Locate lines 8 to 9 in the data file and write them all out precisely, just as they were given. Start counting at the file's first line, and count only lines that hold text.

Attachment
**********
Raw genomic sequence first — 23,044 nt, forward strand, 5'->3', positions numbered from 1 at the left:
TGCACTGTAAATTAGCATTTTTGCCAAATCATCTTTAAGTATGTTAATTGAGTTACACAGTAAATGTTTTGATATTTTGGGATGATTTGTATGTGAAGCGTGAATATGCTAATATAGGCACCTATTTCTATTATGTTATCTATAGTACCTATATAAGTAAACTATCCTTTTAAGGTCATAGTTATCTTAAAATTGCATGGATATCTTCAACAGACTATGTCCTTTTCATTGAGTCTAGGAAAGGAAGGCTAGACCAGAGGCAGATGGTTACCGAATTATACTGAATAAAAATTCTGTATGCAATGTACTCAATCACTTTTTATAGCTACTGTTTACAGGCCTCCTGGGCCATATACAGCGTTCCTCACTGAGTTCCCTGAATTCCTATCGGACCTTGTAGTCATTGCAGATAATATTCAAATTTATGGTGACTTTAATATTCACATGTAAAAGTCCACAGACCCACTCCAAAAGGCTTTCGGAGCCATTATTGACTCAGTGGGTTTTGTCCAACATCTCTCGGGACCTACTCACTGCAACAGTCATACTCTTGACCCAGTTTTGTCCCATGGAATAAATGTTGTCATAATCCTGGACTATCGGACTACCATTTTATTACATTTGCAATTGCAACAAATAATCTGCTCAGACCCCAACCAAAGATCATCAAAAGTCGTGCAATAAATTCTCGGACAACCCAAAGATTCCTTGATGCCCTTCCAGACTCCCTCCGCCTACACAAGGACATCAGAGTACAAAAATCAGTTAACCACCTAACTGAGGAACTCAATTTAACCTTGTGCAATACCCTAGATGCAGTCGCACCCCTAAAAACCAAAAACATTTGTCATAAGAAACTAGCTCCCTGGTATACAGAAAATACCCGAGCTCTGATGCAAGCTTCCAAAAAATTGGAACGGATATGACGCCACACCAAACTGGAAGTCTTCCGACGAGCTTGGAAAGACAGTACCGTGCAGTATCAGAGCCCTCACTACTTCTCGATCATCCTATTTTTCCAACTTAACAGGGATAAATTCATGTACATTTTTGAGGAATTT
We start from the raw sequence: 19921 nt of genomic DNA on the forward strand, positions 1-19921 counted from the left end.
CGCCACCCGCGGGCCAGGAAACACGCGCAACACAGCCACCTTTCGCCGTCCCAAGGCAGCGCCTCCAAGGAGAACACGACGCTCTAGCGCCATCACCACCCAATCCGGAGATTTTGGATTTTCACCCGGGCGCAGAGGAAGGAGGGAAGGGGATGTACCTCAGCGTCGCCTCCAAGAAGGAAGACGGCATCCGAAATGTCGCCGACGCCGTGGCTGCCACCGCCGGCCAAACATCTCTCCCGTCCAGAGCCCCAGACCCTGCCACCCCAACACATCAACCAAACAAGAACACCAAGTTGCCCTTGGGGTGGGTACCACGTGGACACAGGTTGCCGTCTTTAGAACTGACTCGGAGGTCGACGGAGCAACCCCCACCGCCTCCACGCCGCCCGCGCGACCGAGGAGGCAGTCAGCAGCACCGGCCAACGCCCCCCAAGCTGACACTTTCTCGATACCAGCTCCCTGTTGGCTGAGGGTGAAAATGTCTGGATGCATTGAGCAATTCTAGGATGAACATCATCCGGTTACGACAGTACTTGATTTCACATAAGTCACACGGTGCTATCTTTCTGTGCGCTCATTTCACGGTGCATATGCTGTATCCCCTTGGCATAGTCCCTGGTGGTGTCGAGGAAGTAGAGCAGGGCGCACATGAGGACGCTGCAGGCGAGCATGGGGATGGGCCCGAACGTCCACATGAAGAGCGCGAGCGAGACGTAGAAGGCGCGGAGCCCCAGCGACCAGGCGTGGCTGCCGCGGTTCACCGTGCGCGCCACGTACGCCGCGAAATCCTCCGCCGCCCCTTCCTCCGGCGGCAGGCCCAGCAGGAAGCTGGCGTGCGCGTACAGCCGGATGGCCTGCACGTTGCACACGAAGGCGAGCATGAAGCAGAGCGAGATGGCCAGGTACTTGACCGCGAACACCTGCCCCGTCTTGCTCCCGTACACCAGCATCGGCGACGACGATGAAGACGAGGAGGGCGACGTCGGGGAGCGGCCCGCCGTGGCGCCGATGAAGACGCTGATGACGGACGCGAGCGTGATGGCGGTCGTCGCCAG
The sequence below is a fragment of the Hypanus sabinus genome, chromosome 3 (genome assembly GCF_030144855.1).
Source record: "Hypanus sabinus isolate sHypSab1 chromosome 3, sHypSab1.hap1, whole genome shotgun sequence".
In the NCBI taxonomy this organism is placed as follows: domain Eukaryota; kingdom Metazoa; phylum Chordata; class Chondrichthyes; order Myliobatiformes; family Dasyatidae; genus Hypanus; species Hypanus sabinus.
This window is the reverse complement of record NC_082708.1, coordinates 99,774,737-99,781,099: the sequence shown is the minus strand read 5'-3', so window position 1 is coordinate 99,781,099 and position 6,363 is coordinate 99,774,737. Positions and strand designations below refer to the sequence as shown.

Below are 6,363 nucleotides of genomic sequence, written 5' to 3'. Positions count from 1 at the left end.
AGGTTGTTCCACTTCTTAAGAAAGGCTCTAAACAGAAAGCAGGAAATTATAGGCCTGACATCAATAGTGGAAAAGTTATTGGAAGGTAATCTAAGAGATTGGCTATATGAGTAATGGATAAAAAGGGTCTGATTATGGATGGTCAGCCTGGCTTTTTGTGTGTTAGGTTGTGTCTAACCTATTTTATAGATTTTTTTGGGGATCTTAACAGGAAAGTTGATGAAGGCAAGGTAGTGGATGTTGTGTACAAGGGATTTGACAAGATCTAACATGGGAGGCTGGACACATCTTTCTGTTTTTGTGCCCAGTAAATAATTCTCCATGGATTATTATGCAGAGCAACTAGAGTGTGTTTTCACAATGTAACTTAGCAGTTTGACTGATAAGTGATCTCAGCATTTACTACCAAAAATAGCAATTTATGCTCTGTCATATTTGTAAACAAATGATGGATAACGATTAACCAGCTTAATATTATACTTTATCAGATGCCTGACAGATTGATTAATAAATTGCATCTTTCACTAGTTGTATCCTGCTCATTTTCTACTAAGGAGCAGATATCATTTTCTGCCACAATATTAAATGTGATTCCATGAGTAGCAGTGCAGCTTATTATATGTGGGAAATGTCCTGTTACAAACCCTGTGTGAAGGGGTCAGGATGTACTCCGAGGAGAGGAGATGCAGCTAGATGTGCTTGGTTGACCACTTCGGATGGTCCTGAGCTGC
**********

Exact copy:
This window is the reverse complement of record NC_082708.1, coordinates 99,774,737-99,781,099: the sequence shown is the minus strand read 5'-3', so window position 1 is coordinate 99,781,099 and position 6,363 is coordinate 99,774,737. Positions and strand designations below refer to the sequence as shown.

Below are 6,363 nucleotides of genomic sequence, written 5' to 3'. Positions count from 1 at the left end.